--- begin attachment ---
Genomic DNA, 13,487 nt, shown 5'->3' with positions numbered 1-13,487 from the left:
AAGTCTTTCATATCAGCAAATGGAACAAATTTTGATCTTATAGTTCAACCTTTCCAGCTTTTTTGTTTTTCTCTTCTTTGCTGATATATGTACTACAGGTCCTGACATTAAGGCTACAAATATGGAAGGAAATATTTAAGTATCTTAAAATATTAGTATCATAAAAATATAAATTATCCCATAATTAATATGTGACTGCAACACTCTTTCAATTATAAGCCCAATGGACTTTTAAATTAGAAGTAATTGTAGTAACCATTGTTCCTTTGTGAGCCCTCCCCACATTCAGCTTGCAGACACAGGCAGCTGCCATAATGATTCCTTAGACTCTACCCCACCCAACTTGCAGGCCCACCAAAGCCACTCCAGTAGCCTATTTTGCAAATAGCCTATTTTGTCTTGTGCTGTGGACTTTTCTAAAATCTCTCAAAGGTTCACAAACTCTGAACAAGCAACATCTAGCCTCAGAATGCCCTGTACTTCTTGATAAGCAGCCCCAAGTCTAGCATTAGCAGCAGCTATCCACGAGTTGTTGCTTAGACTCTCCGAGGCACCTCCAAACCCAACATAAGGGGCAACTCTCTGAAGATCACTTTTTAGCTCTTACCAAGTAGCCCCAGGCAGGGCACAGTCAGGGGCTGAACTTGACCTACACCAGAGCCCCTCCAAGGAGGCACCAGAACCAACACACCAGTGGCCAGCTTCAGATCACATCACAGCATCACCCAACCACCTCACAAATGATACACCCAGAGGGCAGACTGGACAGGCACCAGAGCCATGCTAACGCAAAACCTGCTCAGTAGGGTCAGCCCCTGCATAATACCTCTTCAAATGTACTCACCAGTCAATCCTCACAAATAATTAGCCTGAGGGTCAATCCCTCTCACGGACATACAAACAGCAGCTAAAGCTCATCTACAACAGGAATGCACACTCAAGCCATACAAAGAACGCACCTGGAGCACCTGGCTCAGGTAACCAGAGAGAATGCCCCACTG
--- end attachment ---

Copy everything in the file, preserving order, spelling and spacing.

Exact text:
Genomic DNA, 13,487 nt, shown 5'->3' with positions numbered 1-13,487 from the left:
AAGTCTTTCATATCAGCAAATGGAACAAATTTTGATCTTATAGTTCAACCTTTCCAGCTTTTTTGTTTTTCTCTTCTTTGCTGATATATGTACTACAGGTCCTGACATTAAGGCTACAAATATGGAAGGAAATATTTAAGTATCTTAAAATATTAGTATCATAAAAATATAAATTATCCCATAATTAATATGTGACTGCAACACTCTTTCAATTATAAGCCCAATGGACTTTTAAATTAGAAGTAATTGTAGTAACCATTGTTCCTTTGTGAGCCCTCCCCACATTCAGCTTGCAGACACAGGCAGCTGCCATAATGATTCCTTAGACTCTACCCCACCCAACTTGCAGGCCCACCAAAGCCACTCCAGTAGCCTATTTTGCAAATAGCCTATTTTGTCTTGTGCTGTGGACTTTTCTAAAATCTCTCAAAGGTTCACAAACTCTGAACAAGCAACATCTAGCCTCAGAATGCCCTGTACTTCTTGATAAGCAGCCCCAAGTCTAGCATTAGCAGCAGCTATCCACGAGTTGTTGCTTAGACTCTCCGAGGCACCTCCAAACCCAACATAAGGGGCAACTCTCTGAAGATCACTTTTTAGCTCTTACCAAGTAGCCCCAGGCAGGGCACAGTCAGGGGCTGAACTTGACCTACACCAGAGCCCCTCCAAGGAGGCACCAGAACCAACACACCAGTGGCCAGCTTCAGATCACATCACAGCATCACCCAACCACCTCACAAATGATACACCCAGAGGGCAGACTGGACAGGCACCAGAGCCATGCTAACGCAAAACCTGCTCAGTAGGGTCAGCCCCTGCATAATACCTCTTCAAATGTACTCACCAGTCAATCCTCACAAATAATTAGCCTGAGGGTCAATCCCTCTCACGGACATACAAACAGCAGCTAAAGCTCATCTACAACAGGAATGCACACTCAAGCCATACAAAGAACGCACCTGGAGCACCTGGCTCAGGTAACCAGAGAGAATGCCCCACTG